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PostPosted: Thu Mar 06, 2008 3:37 am 
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Website Slayer and Problem Solver
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I've been doing some demo recording for a couple of friends. Twice I've recorded one person singing and playing acoustic guitar at the same time. I use a small condensor at the neck of the guitar and a large condensor for the vocal. The small condensor picks up a slight amount of the vocal.

I can hear a very noticeable difference in the "tonality" of the vocal caused by the guitar mic. I.e., if I play the vocal with the vocal mic track only there is more treble vs. playing the both tracks together. Sounds a bit "honky" with both tracks. I guess I could be running into a phasing problem, but I'm close to the 3-to-1 rule distance I think.

What can be done to keep more of the vocal out of the guitar mic (baffles, etc.)?

Alternate is to try and get a good balance between voice and guitar levels with only one mic. Somewhat of a PITA, however. If you blow it, you can't do anything about the balance (or EQ) afterwards.

Thanks,

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PostPosted: Sun Mar 09, 2008 4:23 pm 
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Marker Magician
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Just a thought here, but what if the vocal and guitar mics were set up with inverted phase in the first place? Would the canceling create a more islolated track of each, provided both sources were mic'ed fairly close to its source? Haven't tried this yet, but some recent reading I was doing suggested that if two vocal mics are put together and phase inverted, and the vocalist sings directly into one mic, then much of the background stage noise would be canceled. A few weeks ago I was watching a DVD of an old Zepplin concert and the vocal mic had another mic crudely duct taped (did they have duct tape back then?) below it. I wondered why, but perhaps this is the answer.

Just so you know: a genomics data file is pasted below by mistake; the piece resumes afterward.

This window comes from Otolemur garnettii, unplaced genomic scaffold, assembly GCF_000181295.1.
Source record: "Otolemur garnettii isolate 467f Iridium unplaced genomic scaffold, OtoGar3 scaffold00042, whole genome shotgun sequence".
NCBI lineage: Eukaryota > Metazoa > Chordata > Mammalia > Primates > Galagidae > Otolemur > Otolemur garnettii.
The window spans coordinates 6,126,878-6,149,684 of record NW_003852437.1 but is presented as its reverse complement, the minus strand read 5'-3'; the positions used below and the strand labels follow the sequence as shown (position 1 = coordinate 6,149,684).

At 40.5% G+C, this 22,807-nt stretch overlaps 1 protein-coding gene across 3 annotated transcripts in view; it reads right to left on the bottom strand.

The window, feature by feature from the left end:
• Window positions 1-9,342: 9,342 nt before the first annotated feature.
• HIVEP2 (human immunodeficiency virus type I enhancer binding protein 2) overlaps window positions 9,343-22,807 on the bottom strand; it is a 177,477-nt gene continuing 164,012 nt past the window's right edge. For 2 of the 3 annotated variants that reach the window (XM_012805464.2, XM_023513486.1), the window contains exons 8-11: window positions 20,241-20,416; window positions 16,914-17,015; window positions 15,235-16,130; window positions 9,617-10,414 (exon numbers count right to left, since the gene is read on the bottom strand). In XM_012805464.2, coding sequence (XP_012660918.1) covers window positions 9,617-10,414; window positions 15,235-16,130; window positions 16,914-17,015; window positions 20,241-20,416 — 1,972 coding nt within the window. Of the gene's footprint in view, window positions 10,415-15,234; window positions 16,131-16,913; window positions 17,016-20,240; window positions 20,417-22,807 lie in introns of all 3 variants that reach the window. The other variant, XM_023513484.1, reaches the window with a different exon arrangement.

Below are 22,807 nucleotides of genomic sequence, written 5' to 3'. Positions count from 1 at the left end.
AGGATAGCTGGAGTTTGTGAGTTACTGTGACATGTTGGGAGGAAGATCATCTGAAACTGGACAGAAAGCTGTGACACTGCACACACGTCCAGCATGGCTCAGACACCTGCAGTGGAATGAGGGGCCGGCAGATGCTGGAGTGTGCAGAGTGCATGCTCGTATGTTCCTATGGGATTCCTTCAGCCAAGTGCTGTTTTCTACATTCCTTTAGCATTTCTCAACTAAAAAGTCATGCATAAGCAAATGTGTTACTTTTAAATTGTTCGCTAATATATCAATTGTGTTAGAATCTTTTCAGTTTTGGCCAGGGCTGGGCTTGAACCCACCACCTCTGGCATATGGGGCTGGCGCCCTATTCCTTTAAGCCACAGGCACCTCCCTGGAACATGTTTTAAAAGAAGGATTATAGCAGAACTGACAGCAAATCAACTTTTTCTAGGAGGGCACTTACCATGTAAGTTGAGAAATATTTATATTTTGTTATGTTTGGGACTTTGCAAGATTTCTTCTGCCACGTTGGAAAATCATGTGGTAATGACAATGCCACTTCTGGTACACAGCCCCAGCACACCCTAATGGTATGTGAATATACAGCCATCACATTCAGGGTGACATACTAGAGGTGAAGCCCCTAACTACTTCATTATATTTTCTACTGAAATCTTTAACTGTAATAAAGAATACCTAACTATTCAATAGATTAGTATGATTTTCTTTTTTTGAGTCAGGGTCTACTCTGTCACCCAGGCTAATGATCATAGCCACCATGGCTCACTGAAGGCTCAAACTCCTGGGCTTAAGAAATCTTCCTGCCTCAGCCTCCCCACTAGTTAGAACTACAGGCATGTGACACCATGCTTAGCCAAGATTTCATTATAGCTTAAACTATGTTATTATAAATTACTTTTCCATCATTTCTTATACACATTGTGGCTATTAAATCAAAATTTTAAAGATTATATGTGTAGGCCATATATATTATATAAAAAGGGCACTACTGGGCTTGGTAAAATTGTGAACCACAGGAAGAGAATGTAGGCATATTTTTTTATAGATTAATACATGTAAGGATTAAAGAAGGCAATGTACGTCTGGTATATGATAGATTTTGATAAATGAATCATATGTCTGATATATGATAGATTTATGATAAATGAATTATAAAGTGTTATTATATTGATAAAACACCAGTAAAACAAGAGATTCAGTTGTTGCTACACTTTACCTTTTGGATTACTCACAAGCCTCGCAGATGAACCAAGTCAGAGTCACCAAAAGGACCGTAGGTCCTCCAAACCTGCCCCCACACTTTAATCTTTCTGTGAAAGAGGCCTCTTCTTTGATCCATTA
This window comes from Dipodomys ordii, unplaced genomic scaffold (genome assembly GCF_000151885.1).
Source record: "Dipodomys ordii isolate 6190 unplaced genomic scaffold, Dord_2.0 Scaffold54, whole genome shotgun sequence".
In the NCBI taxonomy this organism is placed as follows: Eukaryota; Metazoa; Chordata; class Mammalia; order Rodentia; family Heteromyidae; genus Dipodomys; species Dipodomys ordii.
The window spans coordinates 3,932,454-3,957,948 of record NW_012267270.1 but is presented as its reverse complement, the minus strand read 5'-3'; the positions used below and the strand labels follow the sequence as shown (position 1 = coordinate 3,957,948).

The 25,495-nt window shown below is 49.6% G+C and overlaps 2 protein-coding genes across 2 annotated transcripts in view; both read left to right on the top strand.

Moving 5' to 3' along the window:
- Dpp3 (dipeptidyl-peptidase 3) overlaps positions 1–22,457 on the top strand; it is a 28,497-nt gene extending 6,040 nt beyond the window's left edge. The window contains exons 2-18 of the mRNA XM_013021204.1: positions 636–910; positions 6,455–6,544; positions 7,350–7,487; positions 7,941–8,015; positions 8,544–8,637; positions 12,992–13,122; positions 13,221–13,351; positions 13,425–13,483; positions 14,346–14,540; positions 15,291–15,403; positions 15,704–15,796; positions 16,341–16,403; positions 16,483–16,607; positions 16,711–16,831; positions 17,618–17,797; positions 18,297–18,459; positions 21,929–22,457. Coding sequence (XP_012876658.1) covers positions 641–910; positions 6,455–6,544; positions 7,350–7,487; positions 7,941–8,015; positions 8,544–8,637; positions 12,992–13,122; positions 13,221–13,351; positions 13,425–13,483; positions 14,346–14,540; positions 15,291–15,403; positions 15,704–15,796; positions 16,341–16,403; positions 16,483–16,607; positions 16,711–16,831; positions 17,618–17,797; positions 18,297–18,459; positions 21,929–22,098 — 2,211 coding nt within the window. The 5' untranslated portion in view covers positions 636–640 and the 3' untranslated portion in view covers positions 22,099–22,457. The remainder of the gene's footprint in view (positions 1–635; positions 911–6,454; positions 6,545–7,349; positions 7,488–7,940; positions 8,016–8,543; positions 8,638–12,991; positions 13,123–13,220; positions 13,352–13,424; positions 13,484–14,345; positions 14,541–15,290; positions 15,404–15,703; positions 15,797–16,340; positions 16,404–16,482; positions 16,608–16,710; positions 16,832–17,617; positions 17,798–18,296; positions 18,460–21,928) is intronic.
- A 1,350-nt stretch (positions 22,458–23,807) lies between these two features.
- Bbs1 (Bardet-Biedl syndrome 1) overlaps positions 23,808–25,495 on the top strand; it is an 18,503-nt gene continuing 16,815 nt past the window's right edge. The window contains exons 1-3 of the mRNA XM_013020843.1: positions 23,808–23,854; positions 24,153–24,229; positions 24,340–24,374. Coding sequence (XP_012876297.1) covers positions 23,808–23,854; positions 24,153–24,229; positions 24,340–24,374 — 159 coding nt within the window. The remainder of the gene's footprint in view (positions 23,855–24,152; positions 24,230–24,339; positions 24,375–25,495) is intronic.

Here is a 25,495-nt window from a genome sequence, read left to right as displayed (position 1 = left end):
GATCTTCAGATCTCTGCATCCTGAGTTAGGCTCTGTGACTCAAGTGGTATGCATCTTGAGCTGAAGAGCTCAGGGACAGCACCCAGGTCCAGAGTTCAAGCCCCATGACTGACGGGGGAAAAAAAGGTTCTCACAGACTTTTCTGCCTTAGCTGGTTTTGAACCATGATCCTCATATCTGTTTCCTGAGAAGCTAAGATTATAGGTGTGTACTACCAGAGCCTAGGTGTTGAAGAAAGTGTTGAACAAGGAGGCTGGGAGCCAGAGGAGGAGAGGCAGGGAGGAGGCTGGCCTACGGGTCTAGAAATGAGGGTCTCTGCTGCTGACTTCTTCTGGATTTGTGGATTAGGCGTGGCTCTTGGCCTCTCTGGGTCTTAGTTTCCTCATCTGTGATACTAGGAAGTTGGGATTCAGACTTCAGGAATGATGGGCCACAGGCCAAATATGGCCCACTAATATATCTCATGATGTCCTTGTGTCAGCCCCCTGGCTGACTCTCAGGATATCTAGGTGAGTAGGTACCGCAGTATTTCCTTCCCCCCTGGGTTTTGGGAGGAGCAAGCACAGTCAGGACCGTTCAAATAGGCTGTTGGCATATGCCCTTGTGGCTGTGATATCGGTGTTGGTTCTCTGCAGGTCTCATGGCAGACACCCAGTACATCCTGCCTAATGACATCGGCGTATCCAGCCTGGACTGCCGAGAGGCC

Byron

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PostPosted: Sun Mar 09, 2008 5:03 pm 
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Mr. Blues
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Hi Byron

Byron wrote:
Just a thought here, but what if the vocal and guitar mics were set up with inverted phase in the first place? Would the canceling create a more islolated track of each, provided both sources were mic'ed fairly close to its source? Haven't tried this yet, but some recent reading I was doing suggested that if two vocal mics are put together and phase inverted, and the vocalist sings directly into one mic, then much of the background stage noise would be canceled. A few weeks ago I was watching a DVD of an old Zepplin concert and the vocal mic had another mic crudely duct taped (did they have duct tape back then?) below it. I wondered why, but perhaps this is the answer.

Byron


Thats not the reason, I think. If 2 microphones are used for vocals, 1 is for PA and 1 only for recording. In the good old days the mixers dont have enough indepent aux-ways for comfortable signal-routing.

Thats what weve done in the early 80s, when I was young :mrgreen:

Andreas

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PostPosted: Sun Mar 09, 2008 6:28 pm 
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I'll give the phase inversion a try and report back.

As I've thought about this more, I think the tonality change of the vocal is due to the off-axis nature of the vocal in the guitar mic. If the vocal sounded the same (but very low level) in the guitar mic, I don't think the tonality would change that much.

I'm also going to try something I just read about. Use two figure eight mics and point the null of each towards the undesired source (i.e. the vocal mic null would be pointed at the guitar and guitar mic null at the mouth).

Thanks for the input,

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PostPosted: Mon Mar 10, 2008 4:21 am 
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Tinhorn

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hey Ralph,

I ain't no expert.............but I'm happy to make a comment................I've been recording myself a lot lately.................lots of takes with me picking and strumming my 6 string acoustic guitar and singing.............I find my best results are with 1 mic..................I have an excellent pearlmanTM2 tube LDC............I plug it into an a-designs pacifica and then into the aw1600..................I have the mic in cardioid with the high cut switch on............the pacifica I have the gain turned all the way down with the pad out (mic puts out a hot signal................mic pre puts out a lot of signal even when turned all the way down)..........yamaha gain knob turned all the way down...........I also record myself playing my acoustic upright piano and singing...........same deal.................I'm pretty happy with the results..................just thought you'd be interested..............

chasman


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